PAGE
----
There is a growing trend of manipulating consumers who buy their clothing articles thinking they are buying genuine cotton clothing made from 100% cotton. But to their horror, their wearing experience turns out to be a nightmare. They soon realize that manufacturers are replacing the cotton in their favorite clothes with unreliable and uncomfortable fabrics and they have been victims of some mystery fabric. It looks and feels like cotton, but only at first. America’s cotton producers and importers have launched “CottonOrNothing” campaign to educate consumers about such malpractices. In view of lack of information on the labels, buyers are unable to know the exact composition of the fabric. In most cases synthetic fibres are mixed with cotton to reduce cost. Polyester is the predominant among them. Continue reading Is China Clothing the World in Polyester?
Vietnam is, today, on top of the world thanks to the expectations of the country joining the elite group of TPP beneficiaries of the US duty free imports. Vietnam’s garment and textile sector employs more than 7.7 million people working in 4,000 textile and garment enterprises. Garment and textile exports account for approx. 15% of Vietnam’s GDP and about 18% of total exports. Vietnam exports garment and textile products to more than 180 countries across the world. Vietnamese garment and textile industry’s exports were $24.5 billion. With the TPP, they expect to touch US$30 bn by 2020 out of which, exports to the USA alone could be US$20 bn. Currently, the US accounts for 49 percent of the total exports. The industry uses about 6.8 billion metres of fabric each year out of which only 800 million metres are locally produces and 6 billion metres have to be imported. Chinese textile and apparel firms are now building factories in Vietnam in hopes of taking advantage of the TPP’s planned phase-out of U.S. tariffs on apparel imported from Vietnam. Continue reading Vietnam’s Garment & Textile Industry is On Top Of the World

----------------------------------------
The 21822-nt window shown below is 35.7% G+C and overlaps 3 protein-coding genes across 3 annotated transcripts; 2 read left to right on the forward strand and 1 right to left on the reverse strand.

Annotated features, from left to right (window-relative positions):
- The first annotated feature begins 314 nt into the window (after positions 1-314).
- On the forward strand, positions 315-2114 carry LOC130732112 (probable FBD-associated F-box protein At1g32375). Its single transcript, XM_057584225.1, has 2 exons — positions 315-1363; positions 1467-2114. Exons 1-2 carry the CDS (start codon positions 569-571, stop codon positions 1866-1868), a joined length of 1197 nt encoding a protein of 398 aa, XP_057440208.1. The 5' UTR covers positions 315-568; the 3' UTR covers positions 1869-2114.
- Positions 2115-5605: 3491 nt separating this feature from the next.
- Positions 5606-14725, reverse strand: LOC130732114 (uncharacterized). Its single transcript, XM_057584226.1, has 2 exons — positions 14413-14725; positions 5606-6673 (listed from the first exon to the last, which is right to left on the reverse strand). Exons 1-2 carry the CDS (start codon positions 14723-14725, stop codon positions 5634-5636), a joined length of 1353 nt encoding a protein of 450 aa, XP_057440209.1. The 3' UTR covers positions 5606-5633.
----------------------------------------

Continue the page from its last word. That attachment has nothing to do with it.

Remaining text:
Thanks to PM Narendra Modi’s ‘Make In India’ call (‘Tiger’s Call’, if you so like), there has been a flood of seminars, conferences, workshops and what not, throughout the country and overseas. At a similar Seminar on ‘Strategy for Making India a Global Leader in Textiles and Apparels’ last month, textile minister Santosh Kumar Gangwar hinted at government’s intentions to come out with a ‘new long term’ Textile Policy to make India globally competitive. The reasons provided by the minister were same as those applicable for any other industry sector in the country such as : skill upgradation, rationalization of labour cost, speeding up customs clearance and reduction in the cost of capital.
Now let’s have a look at the way our existing policies work. Continue reading Does India Need A New Textile Policy Or A Plan Plus Effective Action?
The Union Budget (2015-16) was presented by FM Arun Jaitley on 28 February at a time when expectations were unrealistically high from all sections: corporates, small businesses, industry as well as common men. As usual, the Budget got mixed and cautious reactions so as not to offend those who ignored industry’s demands.
CITI Chairman Prem Malik expressed his deep disappointment : “forget fresh investments under the TUFS during 2015-16 because there is no balance available for fresh investments under the scheme as of now due to the reduction in allocation to Rs. 1520 cr from last year’s Rs. 1864 cr.” CITI’s other complaints include increase in service tax to 14% and the hike in effective rate of excise duty on MMF from 12.36 to 12.5%. This hike is effected in spite of a unanimous request from all the segments of the industry to reduce it from 12.36% to 6%. CITI feels that some measures in the budget may help in the long run but there is no textile specific proposal in it. Continue reading Textile Industry finds the Union Budget (2015-16) Disappointing
A US apparel manufacturer, in his recent post on forbes.com, has revealed that fashion companies generally fix their MSRP (Market Suggested Retail Price) at least 400% of the manufacturing cost. Giving an example, he says that if a manufacturer makes the T-shirt for $5, he sells to a Retail chain for $10. The retailer, in turn, sells this T-shirt to the consumer at $20. According to him, brick and mortar retailers generally charge at least a 100% margin on their products to cover the cost of the T-shirt, rent, employees and overhead. Hence, the consumer has to pay $20 for a T-shirt that costs $5 to make. Since I was reading a post on Forbes, I was curious to know the manufacturing cost of T-shirts of certain premium brands that retail at as high as $100! What factors are considered while fixing their MSRP? I was greatly disappointed since I didn’t find any information on this aspect. Continue reading ‘Moving Production’ to ‘Improving Production’ Can Cure Low Labor Cost Mania